The problematic electromagnet was a relatively easy fix. According to Shutt, “We went to a permanent magnet instead of an electromagnet. We found a magnetic pallet-and-receiver system with the receiver bolted solid to the EDM and capable of repeating to 80 millionths. This setup gave us a couple of advantages. First, we eliminated the tolerance headaches associated with heat. Second, the pallet was now portable. This meant we could load pallets of workpieces off-line. This got the CPI group thinking, if off-line loading of workpieces could be integrated with off-line acquisition of centerpoints, then nothing would prevent the EDM from burning continually, pallet after pallet, without stopping to pick up locations. Throughput would be where we wanted it.”
CMM Enables Separation of Functions to Free up the EDM
What was needed was a separate machine, dedicated to acquiring workpiece centers—a pallet-load at a time—and with the ability to communicate location data back to the EDM.
Shutt explains, “Our eureka moment came when we realized that a coordinate measuring machine (CMM) uses a probe just like an EDM, except much faster, while being easier to program. Since both CMM and EDM are CNC devices, we realized it should be possible to get them talking to each other to transfer locations. We just needed to be sure we could get each machine to index the same pallets with sufficient accuracy and repeatability.”
Next, Roembke confirmed with the EDM manufacturer that their goals were achievable. The feasibility of the concept was confirmed, indicating that others had experienced success with similar configurations. Now Roembke had to find the right CMM.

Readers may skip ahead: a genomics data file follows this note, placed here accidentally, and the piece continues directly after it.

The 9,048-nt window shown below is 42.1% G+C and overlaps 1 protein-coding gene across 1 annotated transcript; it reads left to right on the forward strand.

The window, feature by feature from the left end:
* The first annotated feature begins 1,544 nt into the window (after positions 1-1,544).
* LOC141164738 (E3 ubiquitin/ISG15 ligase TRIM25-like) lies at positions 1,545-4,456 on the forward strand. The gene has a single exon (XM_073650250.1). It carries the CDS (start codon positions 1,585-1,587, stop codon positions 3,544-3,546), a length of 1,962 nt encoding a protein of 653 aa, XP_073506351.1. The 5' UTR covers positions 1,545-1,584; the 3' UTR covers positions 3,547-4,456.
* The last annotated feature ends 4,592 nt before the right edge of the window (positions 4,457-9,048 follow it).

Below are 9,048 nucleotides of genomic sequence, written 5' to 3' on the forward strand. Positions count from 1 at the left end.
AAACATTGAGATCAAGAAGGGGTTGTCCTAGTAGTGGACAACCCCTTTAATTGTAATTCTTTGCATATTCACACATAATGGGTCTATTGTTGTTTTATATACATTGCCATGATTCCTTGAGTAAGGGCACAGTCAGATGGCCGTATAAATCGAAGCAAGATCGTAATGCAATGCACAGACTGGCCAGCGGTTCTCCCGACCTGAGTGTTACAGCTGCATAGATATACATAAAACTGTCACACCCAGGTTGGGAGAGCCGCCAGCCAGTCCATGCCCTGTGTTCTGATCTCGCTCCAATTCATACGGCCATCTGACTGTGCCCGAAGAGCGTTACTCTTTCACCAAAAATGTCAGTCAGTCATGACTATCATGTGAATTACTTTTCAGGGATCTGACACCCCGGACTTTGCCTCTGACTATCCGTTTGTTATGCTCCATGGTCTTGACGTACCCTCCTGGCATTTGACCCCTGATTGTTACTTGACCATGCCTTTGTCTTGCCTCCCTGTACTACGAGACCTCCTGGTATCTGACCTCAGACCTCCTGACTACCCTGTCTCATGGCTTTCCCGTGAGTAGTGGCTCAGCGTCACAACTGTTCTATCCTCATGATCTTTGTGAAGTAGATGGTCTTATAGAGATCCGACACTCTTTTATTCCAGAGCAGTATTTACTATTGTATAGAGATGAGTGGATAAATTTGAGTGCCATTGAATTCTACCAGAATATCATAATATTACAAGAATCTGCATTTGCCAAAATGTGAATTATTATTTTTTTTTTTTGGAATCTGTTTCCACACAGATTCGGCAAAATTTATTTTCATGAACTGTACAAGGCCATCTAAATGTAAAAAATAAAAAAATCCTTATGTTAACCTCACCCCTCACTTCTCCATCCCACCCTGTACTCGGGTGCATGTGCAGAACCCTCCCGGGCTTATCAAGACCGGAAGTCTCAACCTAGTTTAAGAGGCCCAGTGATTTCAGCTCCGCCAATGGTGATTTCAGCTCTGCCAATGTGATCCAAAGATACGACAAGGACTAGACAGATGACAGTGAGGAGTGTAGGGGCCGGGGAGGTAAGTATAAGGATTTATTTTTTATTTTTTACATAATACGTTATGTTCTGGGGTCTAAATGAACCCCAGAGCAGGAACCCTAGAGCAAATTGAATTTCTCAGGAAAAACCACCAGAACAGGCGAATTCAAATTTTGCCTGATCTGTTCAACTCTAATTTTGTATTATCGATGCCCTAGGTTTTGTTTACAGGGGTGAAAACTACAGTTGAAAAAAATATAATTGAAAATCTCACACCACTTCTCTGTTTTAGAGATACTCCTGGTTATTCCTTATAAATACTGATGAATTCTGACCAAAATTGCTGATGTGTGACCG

Shop Required a Production Floor CMM Plus Software
Describing their CMM selection strategy, Roembke Vice President of Customer Development Troy K. Smith explains, “We spoke with a short list of major CMM makers with a focus on three issues:
- We needed a machine able to run 24/7 on the shop floor as opposed to in an isolated cleanroom or lab.
- We needed software to tie things together.
- We needed strong product support.”
All this pointed to a CMM from Mitutoyo America Corp. that had the accuracy, speed and reputation for reliability, which came with a standard parts program.
Middle link software was used to translate the parts program in language under-stood by the EDM. Use of the middle link software; however, resulted in programming redundancies, which Roembke ultimately eliminated by writing a sub-routine within the standard parts program, enabling it to communicate directly with the EDM.
The next productivity-enhancement initiative was to switch from the standard parts program to graphically-driven CMM software able to directly interface with common CAD formats such as ACIS, CATIA, ProEngineer, SDRC and Unigraphics.
The intent was to pull 3-D models developed in CAD programming directly into the CMM part program utilizing native CAD tools. This would reduce programming time and the chance for error.
Accomplish this, Roembke reasoned, and the CMM would provide benefits beyond EDM setup, also providing centerpoint data to their laser and hard mill. This approach would also mean the CMM could easily be incorporated into first-parts checking, in-process checking and through final inspections after heat treat and chrome. Significant time would be saved while process capability and customer documentation would benefit.
Shutt comments, “Used in all these ways, the CMM got to be too busy a machine, so we moved it out of the EDM room to the machining floor and acquired a new, faster, Mitutoyo CMM dedicated to only EDM operations.”
It was then determined that a software package with a perfect blend of 3-D measuring and CAD/CAM technology designed for optimum CMM measuring for both global CMM users and first time operators would provide the necessary capabilities.
Shutt elaborates, “While this new soft-ware package is real intuitive and we quickly became fluent with it, our objective for multiple CMM applications resulted in some pretty challenging programming. But the supplier’s full support and technical people were always available to help and provide advanced training.”
Shutt quantifies the productivity improvement resulting from the current CMM/EDM setup. He says, “As a typical example, a run of 50 mold inserts that would have taken two-and-a-half hours when using the EDM’s on-board probe to pick-up centers now takes only 20 minutes using the CMM.”